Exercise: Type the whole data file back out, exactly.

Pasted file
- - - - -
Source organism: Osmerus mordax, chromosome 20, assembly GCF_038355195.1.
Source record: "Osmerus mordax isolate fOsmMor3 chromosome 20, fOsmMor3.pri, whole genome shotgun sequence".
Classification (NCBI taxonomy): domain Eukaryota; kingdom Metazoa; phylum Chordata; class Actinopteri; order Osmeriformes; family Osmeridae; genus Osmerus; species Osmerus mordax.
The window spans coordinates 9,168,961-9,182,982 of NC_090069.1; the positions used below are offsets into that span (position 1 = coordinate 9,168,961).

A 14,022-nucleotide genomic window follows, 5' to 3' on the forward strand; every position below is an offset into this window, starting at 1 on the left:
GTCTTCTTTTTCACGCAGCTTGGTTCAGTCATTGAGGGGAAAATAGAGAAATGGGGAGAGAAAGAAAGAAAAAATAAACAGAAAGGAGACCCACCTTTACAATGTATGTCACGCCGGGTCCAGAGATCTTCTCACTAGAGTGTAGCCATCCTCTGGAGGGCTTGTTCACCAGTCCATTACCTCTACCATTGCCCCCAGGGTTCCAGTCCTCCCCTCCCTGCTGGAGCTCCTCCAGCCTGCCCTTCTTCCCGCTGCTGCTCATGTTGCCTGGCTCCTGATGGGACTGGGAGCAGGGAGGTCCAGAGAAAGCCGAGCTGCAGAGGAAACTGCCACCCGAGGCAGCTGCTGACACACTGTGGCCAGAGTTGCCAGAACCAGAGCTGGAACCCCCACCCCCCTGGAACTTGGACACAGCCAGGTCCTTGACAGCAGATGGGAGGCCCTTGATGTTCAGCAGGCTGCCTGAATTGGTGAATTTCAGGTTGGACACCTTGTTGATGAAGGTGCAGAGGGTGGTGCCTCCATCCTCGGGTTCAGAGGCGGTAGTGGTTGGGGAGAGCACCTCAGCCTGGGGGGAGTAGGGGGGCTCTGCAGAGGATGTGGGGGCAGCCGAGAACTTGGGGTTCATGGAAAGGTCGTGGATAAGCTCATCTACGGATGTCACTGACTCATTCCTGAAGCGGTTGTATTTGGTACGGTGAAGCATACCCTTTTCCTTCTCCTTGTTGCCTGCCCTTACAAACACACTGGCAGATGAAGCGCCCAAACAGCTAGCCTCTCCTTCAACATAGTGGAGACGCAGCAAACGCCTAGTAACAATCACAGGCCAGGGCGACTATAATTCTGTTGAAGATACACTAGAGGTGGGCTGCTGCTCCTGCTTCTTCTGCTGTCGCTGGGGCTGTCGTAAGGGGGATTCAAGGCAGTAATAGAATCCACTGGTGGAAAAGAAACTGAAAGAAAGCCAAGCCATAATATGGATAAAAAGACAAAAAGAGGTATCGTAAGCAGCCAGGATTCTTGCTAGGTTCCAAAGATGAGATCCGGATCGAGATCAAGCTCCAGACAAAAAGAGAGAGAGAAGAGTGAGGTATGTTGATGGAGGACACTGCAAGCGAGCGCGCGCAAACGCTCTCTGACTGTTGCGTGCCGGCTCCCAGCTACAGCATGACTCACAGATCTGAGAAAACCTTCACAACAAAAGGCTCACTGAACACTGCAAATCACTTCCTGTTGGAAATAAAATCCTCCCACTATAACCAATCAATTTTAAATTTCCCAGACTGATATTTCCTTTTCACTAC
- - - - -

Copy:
Source organism: Osmerus mordax, chromosome 20, assembly GCF_038355195.1.
Source record: "Osmerus mordax isolate fOsmMor3 chromosome 20, fOsmMor3.pri, whole genome shotgun sequence".
Classification (NCBI taxonomy): domain Eukaryota; kingdom Metazoa; phylum Chordata; class Actinopteri; order Osmeriformes; family Osmeridae; genus Osmerus; species Osmerus mordax.
The window spans coordinates 9,168,961-9,182,982 of NC_090069.1; the positions used below are offsets into that span (position 1 = coordinate 9,168,961).

A 14,022-nucleotide genomic window follows, 5' to 3' on the forward strand; every position below is an offset into this window, starting at 1 on the left:
GTCTTCTTTTTCACGCAGCTTGGTTCAGTCATTGAGGGGAAAATAGAGAAATGGGGAGAGAAAGAAAGAAAAAATAAACAGAAAGGAGACCCACCTTTACAATGTATGTCACGCCGGGTCCAGAGATCTTCTCACTAGAGTGTAGCCATCCTCTGGAGGGCTTGTTCACCAGTCCATTACCTCTACCATTGCCCCCAGGGTTCCAGTCCTCCCCTCCCTGCTGGAGCTCCTCCAGCCTGCCCTTCTTCCCGCTGCTGCTCATGTTGCCTGGCTCCTGATGGGACTGGGAGCAGGGAGGTCCAGAGAAAGCCGAGCTGCAGAGGAAACTGCCACCCGAGGCAGCTGCTGACACACTGTGGCCAGAGTTGCCAGAACCAGAGCTGGAACCCCCACCCCCCTGGAACTTGGACACAGCCAGGTCCTTGACAGCAGATGGGAGGCCCTTGATGTTCAGCAGGCTGCCTGAATTGGTGAATTTCAGGTTGGACACCTTGTTGATGAAGGTGCAGAGGGTGGTGCCTCCATCCTCGGGTTCAGAGGCGGTAGTGGTTGGGGAGAGCACCTCAGCCTGGGGGGAGTAGGGGGGCTCTGCAGAGGATGTGGGGGCAGCCGAGAACTTGGGGTTCATGGAAAGGTCGTGGATAAGCTCATCTACGGATGTCACTGACTCATTCCTGAAGCGGTTGTATTTGGTACGGTGAAGCATACCCTTTTCCTTCTCCTTGTTGCCTGCCCTTACAAACACACTGGCAGATGAAGCGCCCAAACAGCTAGCCTCTCCTTCAACATAGTGGAGACGCAGCAAACGCCTAGTAACAATCACAGGCCAGGGCGACTATAATTCTGTTGAAGATACACTAGAGGTGGGCTGCTGCTCCTGCTTCTTCTGCTGTCGCTGGGGCTGTCGTAAGGGGGATTCAAGGCAGTAATAGAATCCACTGGTGGAAAAGAAACTGAAAGAAAGCCAAGCCATAATATGGATAAAAAGACAAAAAGAGGTATCGTAAGCAGCCAGGATTCTTGCTAGGTTCCAAAGATGAGATCCGGATCGAGATCAAGCTCCAGACAAAAAGAGAGAGAGAAGAGTGAGGTATGTTGATGGAGGACACTGCAAGCGAGCGCGCGCAAACGCTCTCTGACTGTTGCGTGCCGGCTCCCAGCTACAGCATGACTCACAGATCTGAGAAAACCTTCACAACAAAAGGCTCACTGAACACTGCAAATCACTTCCTGTTGGAAATAAAATCCTCCCACTATAACCAATCAATTTTAAATTTCCCAGACTGATATTTCCTTTTCACTAC